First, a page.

My neurologist calls Lemtrada “HSCT lite.” She says that not only is the drug able to reduce exacerbations and limit the overall progression of multiple sclerosis, it’s actually reversed some symptoms in some of her patients. I guess I’m going to find out if she’s right about Lemtrada because I’m getting ready to start using it.
Lemtrada Targets MS-related Cells
Lemtrada, which carries the generic name alemtuzumab, was originally approved by the U.S. Food and Drug Administration, at a much higher dose and under the brand name Campath, to treat B-cell chronic lymphocytic leukemia. The drug is a humanized monoclonal antibody which seeks out and destroys specific immune cells that carry a protein called CD52. Many of these are believed to be the white blood cells that attack the central nervous system in people with MS. After those cells are removed, the body manufactures new white blood cells that have different properties, i.e., beneficial helper cells rather than the destructive cells that are programmed to attack myelin. Thus, the similarity to stem cell replacement therapy. That therapy uses chemotherapy to destroy most of the body’s immune system cells. Then, fresh stem cells are infused into the body which, over time, create new white blood cells.
Unlike other disease modifying therapies (DMTs), which require injections every few days or monthly infusions, patients receiving Lemtrada are treated once a year, for two years. The first year the drug is infused daily for five days in a row, on an out-patient basis. Each infusion takes about four hours and the patient is watched for another two hours afterward. A year later that process is repeated, but for only three days. And that’s it.
Clinical Trials Show Multiple Benefits
I was attracted to the drug because it’s been shown to improve symptoms as well as halting disease progress. In a study conducted by researchers at Queen Mary University of London, and published in the October 2016 issue of Neurology, nearly half of the patients treated with alemtuzumab (Lemtrada) showed improvements in all seven functions on the EDSS functional scale two years after their treatment began. (EDSS functions include things such as limb movement, numbness, and speech and bladder and bowel functions). Those results, the researchers write, “suggest that such disabilities may often be reversible (at least partially) in patients with active RRMS if they receive suitable therapy, irrespective of the type of baseline functional deficit.” My own neurologist tells me that one of her wheelchair-bound patients has regained some walking ability. Naturally, I was interested in exploring it as a therapy.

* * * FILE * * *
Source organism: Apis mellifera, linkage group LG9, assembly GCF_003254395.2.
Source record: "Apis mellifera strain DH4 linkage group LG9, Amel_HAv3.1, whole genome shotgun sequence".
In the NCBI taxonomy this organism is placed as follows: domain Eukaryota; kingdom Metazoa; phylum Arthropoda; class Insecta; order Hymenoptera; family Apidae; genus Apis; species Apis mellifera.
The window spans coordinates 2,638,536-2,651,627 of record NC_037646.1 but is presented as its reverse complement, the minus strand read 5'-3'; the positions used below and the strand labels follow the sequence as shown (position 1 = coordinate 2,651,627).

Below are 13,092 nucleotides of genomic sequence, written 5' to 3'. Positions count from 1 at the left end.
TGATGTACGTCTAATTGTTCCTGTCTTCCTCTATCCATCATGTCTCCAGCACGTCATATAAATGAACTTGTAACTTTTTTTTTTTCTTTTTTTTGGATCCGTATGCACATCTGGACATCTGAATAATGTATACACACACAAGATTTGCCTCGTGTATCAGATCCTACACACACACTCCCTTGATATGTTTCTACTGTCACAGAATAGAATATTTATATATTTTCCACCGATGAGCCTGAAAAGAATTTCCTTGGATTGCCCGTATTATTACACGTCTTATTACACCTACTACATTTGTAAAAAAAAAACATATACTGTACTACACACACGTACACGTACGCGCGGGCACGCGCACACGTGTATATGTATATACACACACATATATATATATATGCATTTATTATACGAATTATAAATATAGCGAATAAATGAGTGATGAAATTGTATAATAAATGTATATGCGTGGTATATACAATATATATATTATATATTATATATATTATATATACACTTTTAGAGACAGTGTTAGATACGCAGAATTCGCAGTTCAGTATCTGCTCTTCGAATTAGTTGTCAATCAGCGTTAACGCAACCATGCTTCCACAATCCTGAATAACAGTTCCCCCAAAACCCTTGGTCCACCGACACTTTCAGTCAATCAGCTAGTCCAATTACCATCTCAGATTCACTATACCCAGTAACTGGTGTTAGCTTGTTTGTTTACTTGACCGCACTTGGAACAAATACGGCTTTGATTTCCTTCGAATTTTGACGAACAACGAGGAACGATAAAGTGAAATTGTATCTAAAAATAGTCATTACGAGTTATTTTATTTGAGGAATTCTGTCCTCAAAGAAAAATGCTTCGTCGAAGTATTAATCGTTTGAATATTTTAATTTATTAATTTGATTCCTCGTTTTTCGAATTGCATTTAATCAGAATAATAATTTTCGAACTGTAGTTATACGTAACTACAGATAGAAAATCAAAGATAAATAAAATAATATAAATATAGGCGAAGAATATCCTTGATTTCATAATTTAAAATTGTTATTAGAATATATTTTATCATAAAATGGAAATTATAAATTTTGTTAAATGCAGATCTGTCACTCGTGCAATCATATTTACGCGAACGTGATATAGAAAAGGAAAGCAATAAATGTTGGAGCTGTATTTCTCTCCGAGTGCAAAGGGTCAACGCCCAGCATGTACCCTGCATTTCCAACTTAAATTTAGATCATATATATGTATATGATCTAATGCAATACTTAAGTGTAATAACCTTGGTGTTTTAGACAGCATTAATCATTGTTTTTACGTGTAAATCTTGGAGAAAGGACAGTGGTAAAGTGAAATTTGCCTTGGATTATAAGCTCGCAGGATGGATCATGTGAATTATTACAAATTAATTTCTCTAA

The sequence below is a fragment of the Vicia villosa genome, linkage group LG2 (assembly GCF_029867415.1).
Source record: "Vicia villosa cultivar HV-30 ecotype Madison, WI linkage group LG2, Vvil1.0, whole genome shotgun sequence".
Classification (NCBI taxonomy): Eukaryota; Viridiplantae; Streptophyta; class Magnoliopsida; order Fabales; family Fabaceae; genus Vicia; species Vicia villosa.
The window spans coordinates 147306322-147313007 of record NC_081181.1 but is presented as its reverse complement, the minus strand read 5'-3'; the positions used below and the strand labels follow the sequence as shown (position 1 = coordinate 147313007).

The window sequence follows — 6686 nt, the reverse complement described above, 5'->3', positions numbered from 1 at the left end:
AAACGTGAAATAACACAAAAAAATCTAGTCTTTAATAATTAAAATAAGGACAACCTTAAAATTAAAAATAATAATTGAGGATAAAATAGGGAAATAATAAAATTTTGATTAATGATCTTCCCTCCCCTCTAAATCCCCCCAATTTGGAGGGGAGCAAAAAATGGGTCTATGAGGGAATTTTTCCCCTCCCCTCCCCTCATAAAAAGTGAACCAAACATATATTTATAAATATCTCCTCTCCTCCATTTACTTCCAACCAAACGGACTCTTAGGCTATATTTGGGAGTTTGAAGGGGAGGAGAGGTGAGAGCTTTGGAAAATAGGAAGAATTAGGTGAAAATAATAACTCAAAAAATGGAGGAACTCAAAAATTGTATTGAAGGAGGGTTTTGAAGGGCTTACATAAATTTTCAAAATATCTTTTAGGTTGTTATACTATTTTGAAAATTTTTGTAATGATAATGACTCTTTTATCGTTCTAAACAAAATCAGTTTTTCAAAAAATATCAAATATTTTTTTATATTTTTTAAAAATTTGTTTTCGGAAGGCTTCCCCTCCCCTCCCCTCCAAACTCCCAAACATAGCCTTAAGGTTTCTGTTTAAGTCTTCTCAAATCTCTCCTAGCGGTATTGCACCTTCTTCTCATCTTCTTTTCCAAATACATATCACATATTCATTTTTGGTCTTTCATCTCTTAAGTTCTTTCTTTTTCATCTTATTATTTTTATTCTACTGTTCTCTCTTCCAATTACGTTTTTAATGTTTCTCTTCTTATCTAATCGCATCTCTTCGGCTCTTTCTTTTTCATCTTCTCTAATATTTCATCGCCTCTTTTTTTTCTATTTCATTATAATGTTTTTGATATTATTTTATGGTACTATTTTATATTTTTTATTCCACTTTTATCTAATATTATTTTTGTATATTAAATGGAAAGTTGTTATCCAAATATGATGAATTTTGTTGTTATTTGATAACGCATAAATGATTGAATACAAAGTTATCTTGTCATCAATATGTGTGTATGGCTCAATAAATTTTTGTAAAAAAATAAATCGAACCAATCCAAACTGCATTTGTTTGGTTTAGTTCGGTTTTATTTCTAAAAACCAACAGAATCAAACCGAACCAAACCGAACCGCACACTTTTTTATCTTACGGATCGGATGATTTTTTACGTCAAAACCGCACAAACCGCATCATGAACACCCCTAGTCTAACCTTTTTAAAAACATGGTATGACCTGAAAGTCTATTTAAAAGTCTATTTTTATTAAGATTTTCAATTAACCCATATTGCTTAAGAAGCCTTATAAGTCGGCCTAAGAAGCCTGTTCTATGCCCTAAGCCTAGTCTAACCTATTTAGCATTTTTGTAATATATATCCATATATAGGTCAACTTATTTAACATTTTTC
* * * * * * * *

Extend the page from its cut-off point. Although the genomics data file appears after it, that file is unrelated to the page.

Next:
There Are Risks
But, this treatment is not without serous risks. They include autoimmune problems that could result in severe bleeding or kidney problems, serious infusion reactions, and an increased chance of getting certain types of cancer. Patients receiving Lemtrada are required to have their blood and urine tested monthly, and they’re monitored very carefully for as long as four years.
Those considering Lemtrada will have to have a discussion with their neurologist, and then determine whether the possible benefits of this treatment outweigh the risks. For me, the balance falls on the side of the potential benefits. My first series of infusions is scheduled for the first week in December, and I’m sure that I’ll be writing at least one column that week with an IV stuck in my vein. Stay tuned.
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